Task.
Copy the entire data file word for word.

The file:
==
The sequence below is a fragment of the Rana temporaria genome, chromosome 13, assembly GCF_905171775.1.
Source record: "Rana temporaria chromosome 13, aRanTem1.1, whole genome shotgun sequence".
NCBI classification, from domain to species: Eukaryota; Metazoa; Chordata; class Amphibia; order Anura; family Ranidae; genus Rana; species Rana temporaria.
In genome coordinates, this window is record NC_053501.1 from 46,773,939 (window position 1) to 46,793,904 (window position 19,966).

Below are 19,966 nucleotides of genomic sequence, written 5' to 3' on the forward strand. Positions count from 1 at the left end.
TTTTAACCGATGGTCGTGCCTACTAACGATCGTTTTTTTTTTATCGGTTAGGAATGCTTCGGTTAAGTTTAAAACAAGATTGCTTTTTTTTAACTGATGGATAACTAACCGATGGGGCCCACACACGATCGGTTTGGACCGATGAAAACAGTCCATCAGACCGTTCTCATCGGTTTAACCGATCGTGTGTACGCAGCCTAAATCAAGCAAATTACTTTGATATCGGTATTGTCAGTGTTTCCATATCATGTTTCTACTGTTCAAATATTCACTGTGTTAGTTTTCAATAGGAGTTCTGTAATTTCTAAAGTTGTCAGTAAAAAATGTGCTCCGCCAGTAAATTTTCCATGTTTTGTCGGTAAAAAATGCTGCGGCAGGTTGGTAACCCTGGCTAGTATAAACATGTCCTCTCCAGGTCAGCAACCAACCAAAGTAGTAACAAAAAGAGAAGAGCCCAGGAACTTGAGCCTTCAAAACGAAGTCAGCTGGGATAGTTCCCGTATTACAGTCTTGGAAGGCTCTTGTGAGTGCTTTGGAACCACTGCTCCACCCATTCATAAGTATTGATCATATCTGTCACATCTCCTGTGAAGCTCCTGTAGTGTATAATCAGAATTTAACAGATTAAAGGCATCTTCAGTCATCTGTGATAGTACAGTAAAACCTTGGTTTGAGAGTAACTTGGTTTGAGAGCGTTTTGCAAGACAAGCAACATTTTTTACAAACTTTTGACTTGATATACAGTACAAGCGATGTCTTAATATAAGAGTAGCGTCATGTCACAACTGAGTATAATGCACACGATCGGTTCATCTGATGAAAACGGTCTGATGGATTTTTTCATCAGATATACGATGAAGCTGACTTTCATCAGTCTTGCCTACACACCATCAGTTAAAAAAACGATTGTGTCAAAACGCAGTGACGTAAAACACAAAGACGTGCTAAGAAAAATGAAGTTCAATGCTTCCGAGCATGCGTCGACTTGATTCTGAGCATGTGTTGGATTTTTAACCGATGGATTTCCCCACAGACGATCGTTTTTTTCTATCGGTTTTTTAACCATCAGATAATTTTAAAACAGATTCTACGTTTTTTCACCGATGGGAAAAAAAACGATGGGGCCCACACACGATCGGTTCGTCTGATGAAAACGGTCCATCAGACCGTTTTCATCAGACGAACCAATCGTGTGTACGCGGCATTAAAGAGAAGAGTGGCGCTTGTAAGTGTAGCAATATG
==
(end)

The sequence below is a fragment of the Rana temporaria genome, chromosome 13, assembly GCF_905171775.1.
Source record: "Rana temporaria chromosome 13, aRanTem1.1, whole genome shotgun sequence".
NCBI classification, from domain to species: Eukaryota; Metazoa; Chordata; class Amphibia; order Anura; family Ranidae; genus Rana; species Rana temporaria.
In genome coordinates, this window is record NC_053501.1 from 46,773,939 (window position 1) to 46,793,904 (window position 19,966).

Below are 19,966 nucleotides of genomic sequence, written 5' to 3' on the forward strand. Positions count from 1 at the left end.
TTTTAACCGATGGTCGTGCCTACTAACGATCGTTTTTTTTTTATCGGTTAGGAATGCTTCGGTTAAGTTTAAAACAAGATTGCTTTTTTTTAACTGATGGATAACTAACCGATGGGGCCCACACACGATCGGTTTGGACCGATGAAAACAGTCCATCAGACCGTTCTCATCGGTTTAACCGATCGTGTGTACGCAGCCTAAATCAAGCAAATTACTTTGATATCGGTATTGTCAGTGTTTCCATATCATGTTTCTACTGTTCAAATATTCACTGTGTTAGTTTTCAATAGGAGTTCTGTAATTTCTAAAGTTGTCAGTAAAAAATGTGCTCCGCCAGTAAATTTTCCATGTTTTGTCGGTAAAAAATGCTGCGGCAGGTTGGTAACCCTGGCTAGTATAAACATGTCCTCTCCAGGTCAGCAACCAACCAAAGTAGTAACAAAAAGAGAAGAGCCCAGGAACTTGAGCCTTCAAAACGAAGTCAGCTGGGATAGTTCCCGTATTACAGTCTTGGAAGGCTCTTGTGAGTGCTTTGGAACCACTGCTCCACCCATTCATAAGTATTGATCATATCTGTCACATCTCCTGTGAAGCTCCTGTAGTGTATAATCAGAATTTAACAGATTAAAGGCATCTTCAGTCATCTGTGATAGTACAGTAAAACCTTGGTTTGAGAGTAACTTGGTTTGAGAGCGTTTTGCAAGACAAGCAACATTTTTTACAAACTTTTGACTTGATATACAGTACAAGCGATGTCTTAATATAAGAGTAGCGTCATGTCACAACTGAGTATAATGCACACGATCGGTTCATCTGATGAAAACGGTCTGATGGATTTTTTCATCAGATATACGATGAAGCTGACTTTCATCAGTCTTGCCTACACACCATCAGTTAAAAAAACGATTGTGTCAAAACGCAGTGACGTAAAACACAAAGACGTGCTAAGAAAAATGAAGTTCAATGCTTCCGAGCATGCGTCGACTTGATTCTGAGCATGTGTTGGATTTTTAACCGATGGATTTCCCCACAGACGATCGTTTTTTTCTATCGGTTTTTTAACCATCAGATAATTTTAAAACAGATTCTACGTTTTTTCACCGATGGGAAAAAAAACGATGGGGCCCACACACGATCGGTTCGTCTGATGAAAACGGTCCATCAGACCGTTTTCATCAGACGAACCAATCGTGTGTACGCGGCATTAAAGAGAAGAGTGGCGCTTGTAAGTGTAGCAATATG